4 oz. (110 g) white sugar

1 medium orange or 2 clementines, sectioned and roughly broken into pieces — no pulp or rind

1/4 – 1/3  cup (60 – 80 ml) Amaretto

1 tsp almond essence

4 oz. (110 g) butter


1/ Combine all ingredients into a saucepan (preferably with a lip for easier pouring) and place on medium heat, bringing mixture to a boil.


3/ Once up to a boil, let it boil for six or seven minutes until sugar granules are completely dissolved. At this point, you can stir. If the mixture scrapes in the pan or sounds gritty, continue to boil for another minute or two.

4/ When mixture is smooth and no longer grainy, turn the heat off and remove pan from the heat.

5/ Save as a sauce for the crêpes.

Churchmouse says: Some readers might be concerned about alcohol. The content should burn off completely, leaving only an intense almond flavour, however — if or when in doubt, don’t!

VARIATION: If you don’t have Amaretto but have some old Southern Comfort in the back of the drinks cabinet, use that with vanilla essence instead of almond flavouring. As it ages, Southern Comfort acquires a wonderfully syrupy flavour and texture — perfect for crêpes.


(6 servings of two pancakes each; 60 to 90 minutes total — preparation and cooking time)


8 oz. (230 g) plain flour

1 tbsp sugar

Pinch of salt

4 eggs

14 oz. (400 ml) milk combined with 6 oz. (177 ml) water

2 tbsp butter + another teaspoon or two to refresh the pan later

You will need a good whisk, a 4 oz. soup ladle, a heavy-bottomed 10″ (25 cm) diameter crepe pan, a long metal spatula and aluminium foil for best results.


1/ Preheat crêpe pan over medium heat. This might take several minutes. Meanwhile, you can make the crêpe batter.

2/ Combine flour, sugar and salt into a large bowl and make a well.

3/ Break the two eggs into the well.

4/ Whisk the eggs with the dry ingredients slowly at first, then more quickly to get any larger lumps out of the batter.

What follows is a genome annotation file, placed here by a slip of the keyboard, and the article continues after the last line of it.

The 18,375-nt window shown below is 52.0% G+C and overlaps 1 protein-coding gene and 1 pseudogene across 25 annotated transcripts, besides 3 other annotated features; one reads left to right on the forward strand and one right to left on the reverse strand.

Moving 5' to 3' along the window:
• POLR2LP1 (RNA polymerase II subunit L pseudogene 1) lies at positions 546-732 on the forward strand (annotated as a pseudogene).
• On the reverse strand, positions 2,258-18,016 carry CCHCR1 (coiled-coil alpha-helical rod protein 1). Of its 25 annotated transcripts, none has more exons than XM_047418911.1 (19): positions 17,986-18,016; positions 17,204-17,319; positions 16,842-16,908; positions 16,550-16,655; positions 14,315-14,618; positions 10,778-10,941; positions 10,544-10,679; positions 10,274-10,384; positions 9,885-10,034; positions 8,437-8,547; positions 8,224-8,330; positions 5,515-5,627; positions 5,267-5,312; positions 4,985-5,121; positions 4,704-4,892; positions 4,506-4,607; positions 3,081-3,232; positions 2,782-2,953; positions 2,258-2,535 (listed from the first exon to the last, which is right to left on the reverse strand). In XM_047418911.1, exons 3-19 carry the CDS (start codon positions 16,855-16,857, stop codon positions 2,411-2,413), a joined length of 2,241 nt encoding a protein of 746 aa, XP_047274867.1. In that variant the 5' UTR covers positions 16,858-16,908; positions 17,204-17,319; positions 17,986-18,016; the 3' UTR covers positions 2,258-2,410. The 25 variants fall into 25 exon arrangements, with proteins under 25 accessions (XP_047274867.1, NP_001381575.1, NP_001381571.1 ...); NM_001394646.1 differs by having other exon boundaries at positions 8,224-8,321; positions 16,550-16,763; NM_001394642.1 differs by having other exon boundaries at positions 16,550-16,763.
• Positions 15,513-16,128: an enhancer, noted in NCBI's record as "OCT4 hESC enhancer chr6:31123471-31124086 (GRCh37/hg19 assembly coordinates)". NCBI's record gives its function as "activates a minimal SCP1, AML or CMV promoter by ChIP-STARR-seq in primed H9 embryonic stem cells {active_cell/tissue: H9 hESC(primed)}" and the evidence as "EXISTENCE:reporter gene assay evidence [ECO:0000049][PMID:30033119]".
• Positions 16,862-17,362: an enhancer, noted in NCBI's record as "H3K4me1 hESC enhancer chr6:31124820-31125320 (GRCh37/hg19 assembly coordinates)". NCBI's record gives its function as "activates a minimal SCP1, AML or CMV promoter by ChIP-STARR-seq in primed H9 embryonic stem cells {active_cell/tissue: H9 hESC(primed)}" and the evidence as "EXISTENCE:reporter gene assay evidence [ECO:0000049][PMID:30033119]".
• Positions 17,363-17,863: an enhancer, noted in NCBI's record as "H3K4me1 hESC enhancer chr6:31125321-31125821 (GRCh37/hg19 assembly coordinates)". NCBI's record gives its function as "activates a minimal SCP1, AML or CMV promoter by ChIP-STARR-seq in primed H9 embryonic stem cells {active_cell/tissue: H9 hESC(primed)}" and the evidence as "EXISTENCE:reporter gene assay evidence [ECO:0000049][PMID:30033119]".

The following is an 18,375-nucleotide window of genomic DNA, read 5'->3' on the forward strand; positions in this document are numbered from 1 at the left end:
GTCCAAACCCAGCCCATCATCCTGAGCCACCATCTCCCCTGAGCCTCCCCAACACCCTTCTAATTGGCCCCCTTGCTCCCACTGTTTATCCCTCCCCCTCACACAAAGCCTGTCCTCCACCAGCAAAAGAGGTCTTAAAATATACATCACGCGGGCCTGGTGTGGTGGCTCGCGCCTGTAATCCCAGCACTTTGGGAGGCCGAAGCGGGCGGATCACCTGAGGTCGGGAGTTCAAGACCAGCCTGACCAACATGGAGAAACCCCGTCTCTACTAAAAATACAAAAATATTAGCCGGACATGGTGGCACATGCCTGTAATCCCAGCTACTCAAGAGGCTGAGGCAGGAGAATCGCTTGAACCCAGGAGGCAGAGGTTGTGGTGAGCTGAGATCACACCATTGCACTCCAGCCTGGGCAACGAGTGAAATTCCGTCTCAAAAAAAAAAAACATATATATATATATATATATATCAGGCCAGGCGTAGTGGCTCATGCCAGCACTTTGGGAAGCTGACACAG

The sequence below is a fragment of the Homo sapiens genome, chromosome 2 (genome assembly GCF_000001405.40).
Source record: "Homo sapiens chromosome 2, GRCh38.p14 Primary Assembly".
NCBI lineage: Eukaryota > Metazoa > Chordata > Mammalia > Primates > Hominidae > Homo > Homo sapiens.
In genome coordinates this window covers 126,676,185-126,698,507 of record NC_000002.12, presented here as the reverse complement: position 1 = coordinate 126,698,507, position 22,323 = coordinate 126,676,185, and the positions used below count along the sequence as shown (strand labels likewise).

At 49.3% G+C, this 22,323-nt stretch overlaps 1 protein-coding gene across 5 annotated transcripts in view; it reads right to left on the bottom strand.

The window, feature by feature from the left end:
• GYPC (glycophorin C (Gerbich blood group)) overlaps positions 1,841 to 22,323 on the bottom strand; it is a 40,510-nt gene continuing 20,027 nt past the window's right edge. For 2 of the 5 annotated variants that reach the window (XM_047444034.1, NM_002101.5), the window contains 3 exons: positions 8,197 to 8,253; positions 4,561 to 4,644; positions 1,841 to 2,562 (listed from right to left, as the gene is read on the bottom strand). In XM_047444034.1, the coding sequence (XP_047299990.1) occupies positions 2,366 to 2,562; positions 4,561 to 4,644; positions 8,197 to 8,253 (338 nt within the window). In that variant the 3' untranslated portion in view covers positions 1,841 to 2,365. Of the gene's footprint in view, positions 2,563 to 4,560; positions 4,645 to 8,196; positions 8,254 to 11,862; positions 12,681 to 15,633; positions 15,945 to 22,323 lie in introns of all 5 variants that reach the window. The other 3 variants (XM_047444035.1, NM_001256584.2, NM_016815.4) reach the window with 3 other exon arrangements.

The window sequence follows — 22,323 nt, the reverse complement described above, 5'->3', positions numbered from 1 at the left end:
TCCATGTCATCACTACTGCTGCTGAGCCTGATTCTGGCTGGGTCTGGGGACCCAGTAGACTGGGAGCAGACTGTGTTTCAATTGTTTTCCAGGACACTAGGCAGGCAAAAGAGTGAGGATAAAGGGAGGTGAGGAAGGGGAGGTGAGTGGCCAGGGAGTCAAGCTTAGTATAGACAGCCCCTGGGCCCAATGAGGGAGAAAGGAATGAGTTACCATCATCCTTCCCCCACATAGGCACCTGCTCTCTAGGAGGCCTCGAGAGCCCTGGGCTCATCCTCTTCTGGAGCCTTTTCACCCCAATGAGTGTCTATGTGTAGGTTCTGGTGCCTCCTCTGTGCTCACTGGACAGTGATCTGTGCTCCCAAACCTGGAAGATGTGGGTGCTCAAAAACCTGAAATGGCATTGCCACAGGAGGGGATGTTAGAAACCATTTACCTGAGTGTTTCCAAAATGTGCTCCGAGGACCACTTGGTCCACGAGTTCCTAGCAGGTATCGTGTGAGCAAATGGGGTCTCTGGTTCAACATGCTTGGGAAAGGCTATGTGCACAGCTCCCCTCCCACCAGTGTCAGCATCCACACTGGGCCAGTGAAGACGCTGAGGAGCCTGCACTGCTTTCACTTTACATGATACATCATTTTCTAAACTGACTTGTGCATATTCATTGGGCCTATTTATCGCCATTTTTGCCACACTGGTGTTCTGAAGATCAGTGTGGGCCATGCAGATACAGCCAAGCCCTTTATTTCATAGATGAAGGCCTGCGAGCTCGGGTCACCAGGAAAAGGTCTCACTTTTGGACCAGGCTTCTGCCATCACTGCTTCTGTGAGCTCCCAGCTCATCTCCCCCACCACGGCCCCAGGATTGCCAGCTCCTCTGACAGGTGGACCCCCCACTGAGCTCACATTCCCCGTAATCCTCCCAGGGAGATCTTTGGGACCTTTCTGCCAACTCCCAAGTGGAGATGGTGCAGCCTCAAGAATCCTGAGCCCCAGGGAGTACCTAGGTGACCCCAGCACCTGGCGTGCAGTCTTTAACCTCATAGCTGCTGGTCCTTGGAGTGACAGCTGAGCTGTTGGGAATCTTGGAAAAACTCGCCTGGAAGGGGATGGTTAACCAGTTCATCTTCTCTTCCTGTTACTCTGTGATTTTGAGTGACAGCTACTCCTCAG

5/ Add the milk and water mixture a little at a time. Keep whisking to get as many smaller lumps out as you can. A few smaller lumps at the end are all right. These will cook out as you fry the crêpes.

6/ Add the butter to the crêpe pan and let it melt completely.

7/ Pour the 2 tbsp of butter into the crêpe batter and whisk well until combined.

8/ Take your soup ladle and fill it most of the way up so that it has approximately 3 oz. of batter in it. In other words, leave a 1/2″ (1.3 cm) rim at the top.

9/ Pour the ladleful of batter carefully into the crêpe pan. Start from the centre and ladle the rest around it. Swirl the batter around the pan slowly until it reaches the edges.

Churchmouse says: The first crêpe takes the longest to cook. Be prepared for a three- to four-minute cooking time.

10/ In the meantime, get a large plate and your aluminium foil. You will need 12 sheets.

11/ The crêpe is ready to turn over when several lumps (about the size of a chocolate chip) begin appearing at the bottom of the pan and the edge of the crêpe has a lot of tiny bubbles which have burst. Carefully stick the edge of the spatula underneath part of the edge. If the crêpe pulls away from the pan easily, you can carefully but quickly flip the crêpe to the other side for another minute or so to finish cooking.

12/ The other side of the crêpe is finished when it also gets small lumps in the middle. When you think it is done, carefully insert the spatula under the crêpe and lift it. If it is a golden brown, it is finished.

13/ You should be able to slide the crêpe off the pan onto the plate easily. Cover it completely with a sheet of aluminium foil, wrapping any foil edges underneath the plate.

14/ Repeat steps 8 – 13 for subsequent crêpes. These will take less and less time to cook, so stand by and be ready to flip crêpes and remove them to the plate as necessary.

15/ If you need to regrease the pan, do so after every third or fourth crêpe by adding a small amount of butter — 1/4 to 1/2 teaspoon — and swirling it around the pan until melted. Pour any excess back into the batter.

16/ Always cover the last crêpe with aluminium foil. They will stay warm for a dinner party or you can leave them on the countertop overnight to refrigerate the next day. Crêpes will stay fresh for at least three days if you keep them refrigerated after the first several hours.

17/ Serve two crêpes per person, folding into quarters (into half, then half again), topping them with a tablespoon or two of Amaretto sauce and whipped cream or vanilla ice cream. Alternatively, you can fill with ice cream and fold them lengthwise like the French do and top with sauce and whipped cream or ice cream.

18/ If you need to reheat them, put them in a slow oven for 10 minutes and serve. You can reheat the jar of sauce in the microwave — with the lid off — at 20 second bursts until warmed through.

© Churchmouse and Churchmouse Campanologist, 2009-2021. Unauthorized use and/or duplication of this material without express and written permission from this blog’s author and/or owner is strictly prohibited. Excerpts and links may be used, provided that full and clear credit is given to Churchmouse and Churchmouse Campanologist with appropriate and specific direction to the original content.